I had read the post the previous day and had already decided not to respond because tbh I just wouldn’t know where to begin.
However since David is offering “a large drink of the author’s choice” as the prize for the best response, I have been persuaded to take up the challenge. Which just goes to show there’s no better way to motivate
me folk then by offering drink. (Mine’s a G&T David, or a red wine, possibly both, though not in the same glass.)
I am still at a loss to offer a serious critique of this article so in the best spirit of OER, I am going to recycle what everyone else has already said. Reuse FTW!
The article can basically be summarised as follows:
It’s 10 years since MIT launched OpenCourseware. Since then OERs have FAILED because they have not transformed and disrupted higher education. List of reasons for their failure: discoverability, quality control, “The Last Mile”, acquisition. The solution to these problems is to built a “global enterprise-level system” aka a “supersized CMS”. And look, here’s one I built earlier! It’s called LON CAPA.
PS. “The entity that provides the marketplace, the service, and the support and keeps the whole enterprise moving forward is probably best implemented as a traditional company.”
I should point out that I am not familiar with LON-CAPA. I’m sure it’s a very good system as far as it goes, but I don’t think a “global enterprise-level system” is the answer to anything.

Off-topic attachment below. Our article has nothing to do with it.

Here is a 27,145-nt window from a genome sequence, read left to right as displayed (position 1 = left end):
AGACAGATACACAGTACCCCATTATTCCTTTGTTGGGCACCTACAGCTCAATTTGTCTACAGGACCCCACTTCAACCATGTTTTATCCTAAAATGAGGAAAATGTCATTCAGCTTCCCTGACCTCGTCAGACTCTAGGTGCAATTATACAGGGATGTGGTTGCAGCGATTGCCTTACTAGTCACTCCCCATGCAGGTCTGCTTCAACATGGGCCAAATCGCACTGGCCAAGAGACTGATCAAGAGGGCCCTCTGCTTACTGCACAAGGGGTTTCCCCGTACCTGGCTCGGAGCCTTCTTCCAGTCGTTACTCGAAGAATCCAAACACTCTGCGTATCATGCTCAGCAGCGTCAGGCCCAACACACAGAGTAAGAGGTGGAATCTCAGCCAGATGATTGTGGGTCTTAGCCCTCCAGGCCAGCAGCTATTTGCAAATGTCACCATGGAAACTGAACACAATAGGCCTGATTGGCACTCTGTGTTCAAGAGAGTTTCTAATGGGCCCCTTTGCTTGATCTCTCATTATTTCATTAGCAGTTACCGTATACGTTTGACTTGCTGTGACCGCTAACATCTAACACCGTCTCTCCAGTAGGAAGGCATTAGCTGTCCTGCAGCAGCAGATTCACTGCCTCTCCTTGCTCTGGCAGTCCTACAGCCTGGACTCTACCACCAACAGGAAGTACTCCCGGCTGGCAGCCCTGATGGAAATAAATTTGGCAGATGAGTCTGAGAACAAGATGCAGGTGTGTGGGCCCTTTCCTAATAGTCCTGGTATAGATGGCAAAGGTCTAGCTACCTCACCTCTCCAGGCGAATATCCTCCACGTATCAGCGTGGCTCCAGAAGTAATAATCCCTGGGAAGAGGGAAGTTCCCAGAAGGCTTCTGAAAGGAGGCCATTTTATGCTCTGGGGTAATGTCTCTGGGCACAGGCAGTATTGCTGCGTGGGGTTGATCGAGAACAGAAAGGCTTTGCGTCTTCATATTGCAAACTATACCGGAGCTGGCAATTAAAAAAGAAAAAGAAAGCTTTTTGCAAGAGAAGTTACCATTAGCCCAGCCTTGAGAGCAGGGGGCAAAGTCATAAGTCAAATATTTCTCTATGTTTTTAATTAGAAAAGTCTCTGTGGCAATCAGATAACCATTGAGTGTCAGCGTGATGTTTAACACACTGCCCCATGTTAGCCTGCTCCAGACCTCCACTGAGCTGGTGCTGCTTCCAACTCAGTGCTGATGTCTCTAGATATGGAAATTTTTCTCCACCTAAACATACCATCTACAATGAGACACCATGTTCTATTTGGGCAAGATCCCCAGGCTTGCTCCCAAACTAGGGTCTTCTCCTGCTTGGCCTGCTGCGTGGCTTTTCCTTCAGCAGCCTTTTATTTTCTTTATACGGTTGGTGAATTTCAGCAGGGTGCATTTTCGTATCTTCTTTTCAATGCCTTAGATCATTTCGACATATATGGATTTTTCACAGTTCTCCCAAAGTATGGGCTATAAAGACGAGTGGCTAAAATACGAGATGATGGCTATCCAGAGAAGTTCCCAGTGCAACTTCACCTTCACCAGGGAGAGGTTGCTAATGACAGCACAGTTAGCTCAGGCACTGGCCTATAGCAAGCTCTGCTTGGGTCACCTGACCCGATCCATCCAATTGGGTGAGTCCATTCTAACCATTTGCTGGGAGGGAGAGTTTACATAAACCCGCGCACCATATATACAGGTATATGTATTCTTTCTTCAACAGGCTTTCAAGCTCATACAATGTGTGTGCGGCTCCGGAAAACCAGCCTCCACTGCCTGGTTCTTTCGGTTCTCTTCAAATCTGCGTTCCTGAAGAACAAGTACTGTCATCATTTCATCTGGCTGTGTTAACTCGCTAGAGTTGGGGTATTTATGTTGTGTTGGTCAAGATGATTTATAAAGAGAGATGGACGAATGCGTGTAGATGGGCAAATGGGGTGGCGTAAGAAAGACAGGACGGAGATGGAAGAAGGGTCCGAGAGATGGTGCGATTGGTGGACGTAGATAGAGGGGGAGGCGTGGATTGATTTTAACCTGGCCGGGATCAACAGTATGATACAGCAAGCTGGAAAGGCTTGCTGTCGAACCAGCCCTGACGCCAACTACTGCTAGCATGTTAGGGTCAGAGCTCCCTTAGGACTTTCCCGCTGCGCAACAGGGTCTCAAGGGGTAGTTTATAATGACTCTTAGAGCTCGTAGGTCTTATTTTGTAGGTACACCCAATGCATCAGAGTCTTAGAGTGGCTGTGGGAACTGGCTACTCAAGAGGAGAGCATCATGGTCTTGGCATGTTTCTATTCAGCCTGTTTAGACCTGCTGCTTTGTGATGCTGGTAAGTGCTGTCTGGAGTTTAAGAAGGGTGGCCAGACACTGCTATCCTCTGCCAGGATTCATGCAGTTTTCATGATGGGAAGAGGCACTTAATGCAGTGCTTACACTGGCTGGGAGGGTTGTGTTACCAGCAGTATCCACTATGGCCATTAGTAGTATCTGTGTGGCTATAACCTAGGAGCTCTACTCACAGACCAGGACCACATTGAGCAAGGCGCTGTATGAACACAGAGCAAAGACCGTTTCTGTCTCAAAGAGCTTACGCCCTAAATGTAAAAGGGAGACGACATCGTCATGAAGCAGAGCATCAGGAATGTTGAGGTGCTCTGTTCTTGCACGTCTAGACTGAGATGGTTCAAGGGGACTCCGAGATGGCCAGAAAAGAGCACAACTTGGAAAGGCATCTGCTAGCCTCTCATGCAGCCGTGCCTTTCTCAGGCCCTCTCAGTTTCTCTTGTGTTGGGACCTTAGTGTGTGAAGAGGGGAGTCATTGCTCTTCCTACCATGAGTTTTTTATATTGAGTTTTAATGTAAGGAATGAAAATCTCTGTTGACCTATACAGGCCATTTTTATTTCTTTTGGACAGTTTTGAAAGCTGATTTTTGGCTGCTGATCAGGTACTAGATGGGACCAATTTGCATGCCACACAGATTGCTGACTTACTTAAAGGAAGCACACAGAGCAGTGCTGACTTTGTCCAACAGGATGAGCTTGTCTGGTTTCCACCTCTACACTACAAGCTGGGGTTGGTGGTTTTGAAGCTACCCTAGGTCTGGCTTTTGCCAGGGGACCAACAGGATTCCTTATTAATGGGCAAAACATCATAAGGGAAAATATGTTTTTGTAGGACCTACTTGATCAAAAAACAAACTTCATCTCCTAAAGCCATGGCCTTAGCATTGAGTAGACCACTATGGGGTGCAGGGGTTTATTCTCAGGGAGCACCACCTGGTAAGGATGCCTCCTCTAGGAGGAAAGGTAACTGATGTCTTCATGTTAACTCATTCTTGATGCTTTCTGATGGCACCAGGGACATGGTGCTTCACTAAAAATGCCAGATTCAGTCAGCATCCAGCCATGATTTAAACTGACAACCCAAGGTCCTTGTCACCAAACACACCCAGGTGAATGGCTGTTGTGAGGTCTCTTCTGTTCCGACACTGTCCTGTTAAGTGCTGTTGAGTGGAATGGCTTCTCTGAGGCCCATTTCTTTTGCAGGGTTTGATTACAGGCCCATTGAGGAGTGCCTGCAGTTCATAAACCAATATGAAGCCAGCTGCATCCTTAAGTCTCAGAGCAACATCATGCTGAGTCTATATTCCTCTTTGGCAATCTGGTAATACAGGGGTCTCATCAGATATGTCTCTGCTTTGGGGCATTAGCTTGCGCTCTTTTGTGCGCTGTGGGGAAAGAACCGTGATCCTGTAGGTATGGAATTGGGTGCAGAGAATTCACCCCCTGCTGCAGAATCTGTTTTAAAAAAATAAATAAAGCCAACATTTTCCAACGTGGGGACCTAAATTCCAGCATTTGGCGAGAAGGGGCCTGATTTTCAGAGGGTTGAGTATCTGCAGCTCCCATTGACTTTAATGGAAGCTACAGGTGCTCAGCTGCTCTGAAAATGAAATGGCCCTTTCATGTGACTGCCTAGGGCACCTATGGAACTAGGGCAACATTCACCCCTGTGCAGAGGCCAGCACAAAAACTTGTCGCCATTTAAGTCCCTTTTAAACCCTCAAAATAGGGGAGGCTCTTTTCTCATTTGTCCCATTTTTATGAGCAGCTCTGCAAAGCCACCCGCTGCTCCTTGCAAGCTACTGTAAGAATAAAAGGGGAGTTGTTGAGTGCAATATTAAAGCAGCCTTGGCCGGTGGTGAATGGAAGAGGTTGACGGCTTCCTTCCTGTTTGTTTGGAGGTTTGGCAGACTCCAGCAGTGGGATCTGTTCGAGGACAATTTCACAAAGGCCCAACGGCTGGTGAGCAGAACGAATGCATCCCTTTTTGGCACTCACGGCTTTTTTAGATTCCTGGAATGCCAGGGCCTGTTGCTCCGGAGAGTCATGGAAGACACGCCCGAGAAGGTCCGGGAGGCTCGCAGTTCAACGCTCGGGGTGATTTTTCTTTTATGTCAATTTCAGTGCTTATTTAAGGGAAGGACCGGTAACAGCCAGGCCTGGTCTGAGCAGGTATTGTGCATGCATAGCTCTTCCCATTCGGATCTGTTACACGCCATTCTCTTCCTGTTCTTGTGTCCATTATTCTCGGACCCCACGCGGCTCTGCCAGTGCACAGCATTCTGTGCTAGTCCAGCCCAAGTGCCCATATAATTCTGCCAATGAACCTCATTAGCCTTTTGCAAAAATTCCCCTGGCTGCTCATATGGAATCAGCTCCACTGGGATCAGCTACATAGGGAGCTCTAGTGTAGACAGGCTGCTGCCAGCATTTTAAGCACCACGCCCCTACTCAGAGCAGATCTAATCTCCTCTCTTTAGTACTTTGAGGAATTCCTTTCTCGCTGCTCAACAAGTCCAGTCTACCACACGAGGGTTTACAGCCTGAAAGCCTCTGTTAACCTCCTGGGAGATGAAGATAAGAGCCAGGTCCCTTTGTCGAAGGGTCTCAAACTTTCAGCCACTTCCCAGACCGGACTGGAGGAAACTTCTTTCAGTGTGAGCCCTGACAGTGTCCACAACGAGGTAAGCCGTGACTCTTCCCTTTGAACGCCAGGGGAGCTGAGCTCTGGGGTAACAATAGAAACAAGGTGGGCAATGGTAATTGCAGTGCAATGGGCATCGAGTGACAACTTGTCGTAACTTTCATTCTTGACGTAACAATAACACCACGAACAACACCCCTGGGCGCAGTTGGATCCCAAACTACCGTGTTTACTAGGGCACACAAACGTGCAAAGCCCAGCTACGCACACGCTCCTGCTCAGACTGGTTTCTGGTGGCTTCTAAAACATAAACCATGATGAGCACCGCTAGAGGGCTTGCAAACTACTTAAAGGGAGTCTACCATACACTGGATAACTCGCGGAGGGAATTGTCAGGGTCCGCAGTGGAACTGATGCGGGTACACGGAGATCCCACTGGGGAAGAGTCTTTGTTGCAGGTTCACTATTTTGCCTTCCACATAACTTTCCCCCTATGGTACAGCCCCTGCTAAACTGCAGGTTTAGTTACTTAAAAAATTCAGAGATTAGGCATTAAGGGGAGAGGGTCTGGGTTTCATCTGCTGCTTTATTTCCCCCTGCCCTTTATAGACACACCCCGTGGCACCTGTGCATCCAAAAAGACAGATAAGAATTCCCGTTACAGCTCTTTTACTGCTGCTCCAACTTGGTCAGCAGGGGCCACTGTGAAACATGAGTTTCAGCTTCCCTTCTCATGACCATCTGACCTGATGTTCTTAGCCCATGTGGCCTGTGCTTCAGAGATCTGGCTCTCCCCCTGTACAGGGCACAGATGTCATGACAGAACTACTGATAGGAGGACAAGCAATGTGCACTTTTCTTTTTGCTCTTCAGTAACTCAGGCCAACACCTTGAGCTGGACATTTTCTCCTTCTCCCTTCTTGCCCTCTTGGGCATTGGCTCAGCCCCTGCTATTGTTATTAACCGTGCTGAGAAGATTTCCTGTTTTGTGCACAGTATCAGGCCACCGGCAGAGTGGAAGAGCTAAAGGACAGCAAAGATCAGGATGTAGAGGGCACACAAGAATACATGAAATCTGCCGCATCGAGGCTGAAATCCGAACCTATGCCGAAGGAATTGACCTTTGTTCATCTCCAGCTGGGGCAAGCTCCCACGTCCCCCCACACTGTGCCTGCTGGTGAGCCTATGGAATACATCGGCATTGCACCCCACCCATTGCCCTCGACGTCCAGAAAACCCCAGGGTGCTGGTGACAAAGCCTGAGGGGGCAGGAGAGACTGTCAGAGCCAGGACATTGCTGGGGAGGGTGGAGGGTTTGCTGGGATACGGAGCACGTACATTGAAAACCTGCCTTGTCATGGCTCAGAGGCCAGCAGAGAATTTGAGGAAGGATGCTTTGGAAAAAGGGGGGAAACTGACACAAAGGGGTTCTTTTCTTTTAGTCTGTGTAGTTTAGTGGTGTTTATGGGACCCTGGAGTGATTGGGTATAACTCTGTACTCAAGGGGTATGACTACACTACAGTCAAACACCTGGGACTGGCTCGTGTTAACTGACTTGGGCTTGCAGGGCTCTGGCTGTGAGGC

David Kernohan himself was quick off the mark when the article first started circulating, after tweeting a couple of its finer points:
“OERs have not noticeably disrupted the traditional business model of higher education”
“It is naïve to believe that OERs can be free for everybody involved.”
So the basic message of that paper is “OER IS BROKEN” and “NEED MOAR USER DATA”. Lovely.
Because, clearly, if we can’t measure the impact of something it is valueless.
Which is indeed a good point. Actually I think there are many ways you can measure the impact of OER but I’m not at all convinced that “disrupting traditional business models” is the only valid measure of success. After all, OER is just content + open licence at the end of the day. And we can’t expect content alone to change the world, can we?
This is the point that Pat Lockley was getting at when he tweeted:
My Blog will be coming soon “Why OER haven’t affected the growth of grass”
Facetious perhaps, but a very pertinent point. There has been so much hyperbole surrounding OER from certain quarters of the media that it’s all too easy to say “Ha! It’s all just a waste of money. OER will never change the world.” Well no, maybe not, but most right minded people never claimed it would. What we do have though, is access to a lot more freely available (both gratis and libre) clearly licenced educational resources out there on the open web. Surely that can’t be a bad thing, can it? If nothing else, OER has increased educators’ awareness and understanding of the importance of clearly licencing the content they create and use, and that is definitely a good thing.
Pat also commented:
I’m just tired of OER being about “research into OER”. The cart is so far before the horse.
Which is another very valid point. I probably shouldn’t repeat Pat’s later tweet when he reached the end of the article and discovered that the author was pimping his own system. It involved axes and jumberjacking. Nuff said.